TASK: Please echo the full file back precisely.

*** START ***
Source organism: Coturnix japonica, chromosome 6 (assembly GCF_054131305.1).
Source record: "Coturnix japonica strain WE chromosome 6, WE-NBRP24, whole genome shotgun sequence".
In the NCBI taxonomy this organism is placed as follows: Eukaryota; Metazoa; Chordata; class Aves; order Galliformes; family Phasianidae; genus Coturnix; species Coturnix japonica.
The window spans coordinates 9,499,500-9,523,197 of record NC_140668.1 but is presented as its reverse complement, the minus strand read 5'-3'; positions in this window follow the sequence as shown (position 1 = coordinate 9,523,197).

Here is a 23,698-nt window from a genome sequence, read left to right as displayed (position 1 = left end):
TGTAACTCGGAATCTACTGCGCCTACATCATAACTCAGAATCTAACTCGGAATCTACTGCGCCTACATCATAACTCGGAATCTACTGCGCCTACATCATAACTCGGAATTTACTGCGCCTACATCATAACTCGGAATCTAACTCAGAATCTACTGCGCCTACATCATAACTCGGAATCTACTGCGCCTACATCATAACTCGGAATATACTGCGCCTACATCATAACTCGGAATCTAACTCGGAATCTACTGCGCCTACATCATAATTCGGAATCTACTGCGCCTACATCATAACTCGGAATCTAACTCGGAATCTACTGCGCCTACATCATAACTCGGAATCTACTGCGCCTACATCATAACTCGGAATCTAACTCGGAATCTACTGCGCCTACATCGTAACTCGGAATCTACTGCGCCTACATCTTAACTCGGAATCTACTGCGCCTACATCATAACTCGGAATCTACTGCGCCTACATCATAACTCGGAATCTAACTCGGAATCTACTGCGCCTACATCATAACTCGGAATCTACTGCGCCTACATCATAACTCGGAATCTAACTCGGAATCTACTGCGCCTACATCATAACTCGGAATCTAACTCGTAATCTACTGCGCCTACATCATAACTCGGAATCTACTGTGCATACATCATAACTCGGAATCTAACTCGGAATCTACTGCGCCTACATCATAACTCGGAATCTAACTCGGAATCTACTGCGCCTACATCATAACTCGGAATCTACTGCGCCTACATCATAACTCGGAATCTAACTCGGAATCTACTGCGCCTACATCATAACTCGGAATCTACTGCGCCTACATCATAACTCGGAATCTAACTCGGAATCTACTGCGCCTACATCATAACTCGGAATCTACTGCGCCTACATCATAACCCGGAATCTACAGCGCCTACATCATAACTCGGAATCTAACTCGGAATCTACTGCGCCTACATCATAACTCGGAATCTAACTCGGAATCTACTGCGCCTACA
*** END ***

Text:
Source organism: Coturnix japonica, chromosome 6 (assembly GCF_054131305.1).
Source record: "Coturnix japonica strain WE chromosome 6, WE-NBRP24, whole genome shotgun sequence".
In the NCBI taxonomy this organism is placed as follows: Eukaryota; Metazoa; Chordata; class Aves; order Galliformes; family Phasianidae; genus Coturnix; species Coturnix japonica.
The window spans coordinates 9,499,500-9,523,197 of record NC_140668.1 but is presented as its reverse complement, the minus strand read 5'-3'; positions in this window follow the sequence as shown (position 1 = coordinate 9,523,197).

Here is a 23,698-nt window from a genome sequence, read left to right as displayed (position 1 = left end):
TGTAACTCGGAATCTACTGCGCCTACATCATAACTCAGAATCTAACTCGGAATCTACTGCGCCTACATCATAACTCGGAATCTACTGCGCCTACATCATAACTCGGAATTTACTGCGCCTACATCATAACTCGGAATCTAACTCAGAATCTACTGCGCCTACATCATAACTCGGAATCTACTGCGCCTACATCATAACTCGGAATATACTGCGCCTACATCATAACTCGGAATCTAACTCGGAATCTACTGCGCCTACATCATAATTCGGAATCTACTGCGCCTACATCATAACTCGGAATCTAACTCGGAATCTACTGCGCCTACATCATAACTCGGAATCTACTGCGCCTACATCATAACTCGGAATCTAACTCGGAATCTACTGCGCCTACATCGTAACTCGGAATCTACTGCGCCTACATCTTAACTCGGAATCTACTGCGCCTACATCATAACTCGGAATCTACTGCGCCTACATCATAACTCGGAATCTAACTCGGAATCTACTGCGCCTACATCATAACTCGGAATCTACTGCGCCTACATCATAACTCGGAATCTAACTCGGAATCTACTGCGCCTACATCATAACTCGGAATCTAACTCGTAATCTACTGCGCCTACATCATAACTCGGAATCTACTGTGCATACATCATAACTCGGAATCTAACTCGGAATCTACTGCGCCTACATCATAACTCGGAATCTAACTCGGAATCTACTGCGCCTACATCATAACTCGGAATCTACTGCGCCTACATCATAACTCGGAATCTAACTCGGAATCTACTGCGCCTACATCATAACTCGGAATCTACTGCGCCTACATCATAACTCGGAATCTAACTCGGAATCTACTGCGCCTACATCATAACTCGGAATCTACTGCGCCTACATCATAACCCGGAATCTACAGCGCCTACATCATAACTCGGAATCTAACTCGGAATCTACTGCGCCTACATCATAACTCGGAATCTAACTCGGAATCTACTGCGCCTACA